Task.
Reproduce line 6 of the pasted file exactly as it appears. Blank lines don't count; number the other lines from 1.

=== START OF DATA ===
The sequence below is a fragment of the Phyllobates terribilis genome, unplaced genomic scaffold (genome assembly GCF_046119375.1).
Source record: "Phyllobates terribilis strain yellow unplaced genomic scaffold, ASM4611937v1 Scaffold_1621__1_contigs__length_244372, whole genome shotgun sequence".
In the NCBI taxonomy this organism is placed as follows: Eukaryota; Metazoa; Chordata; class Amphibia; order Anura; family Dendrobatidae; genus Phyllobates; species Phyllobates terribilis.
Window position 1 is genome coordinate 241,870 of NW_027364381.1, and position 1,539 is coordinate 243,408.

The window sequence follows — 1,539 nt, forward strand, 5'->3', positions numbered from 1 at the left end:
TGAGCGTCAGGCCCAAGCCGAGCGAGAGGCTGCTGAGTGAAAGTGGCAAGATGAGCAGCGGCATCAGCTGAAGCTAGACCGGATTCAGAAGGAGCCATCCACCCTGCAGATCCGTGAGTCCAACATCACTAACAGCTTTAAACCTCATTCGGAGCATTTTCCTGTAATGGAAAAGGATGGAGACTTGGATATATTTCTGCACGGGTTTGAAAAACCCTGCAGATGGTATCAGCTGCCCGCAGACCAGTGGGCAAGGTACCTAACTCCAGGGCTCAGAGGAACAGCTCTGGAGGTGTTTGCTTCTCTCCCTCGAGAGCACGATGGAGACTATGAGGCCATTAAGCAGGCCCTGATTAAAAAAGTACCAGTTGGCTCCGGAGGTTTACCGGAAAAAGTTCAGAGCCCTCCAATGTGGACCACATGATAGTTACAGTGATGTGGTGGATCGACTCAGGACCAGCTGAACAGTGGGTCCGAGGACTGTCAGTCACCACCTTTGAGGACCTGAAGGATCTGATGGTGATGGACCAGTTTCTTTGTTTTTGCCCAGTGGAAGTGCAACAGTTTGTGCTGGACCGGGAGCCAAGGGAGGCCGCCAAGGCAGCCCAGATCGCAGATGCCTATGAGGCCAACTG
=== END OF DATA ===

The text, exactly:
TGAGCGTCAGGCCCAAGCCGAGCGAGAGGCTGCTGAGTGAAAGTGGCAAGATGAGCAGCGGCATCAGCTGAAGCTAGACCGGATTCAGAAGGAGCCATCCACCCTGCAGATCCGTGAGTCCAACATCACTAACAGCTTTAAACCTCATTCGGAGCATTTTCCTGTAATGGAAAAGGATGGAGACTTGGATATATTTCTGCACGGGTTTGAAAAACCCTGCAGATGGTATCAGCTGCCCGCAGACCAGTGGGCAAGGTACCTAACTCCAGGGCTCAGAGGAACAGCTCTGGAGGTGTTTGCTTCTCTCCCTCGAGAGCACGATGGAGACTATGAGGCCATTAAGCAGGCCCTGATTAAAAAAGTACCAGTTGGCTCCGGAGGTTTACCGGAAAAAGTTCAGAGCCCTCCAATGTGGACCACATGATAGTTACAGTGATGTGGTGGATCGACTCAGGACCAGCTGAACAGTGGGTCCGAGGACTGTCAGTCACCACCTTTGAGGACCTGAAGGATCTGATGGTGATGGACCAGTTTCTTTGTTTTTGCCCAGTGGAAGTGCAACAGTTTGTGCTGGACCGGGAGCCAAGGGAGGCCGCCAAGGCAGCCCAGATCGCAGATGCCTATGAGGCCAACTG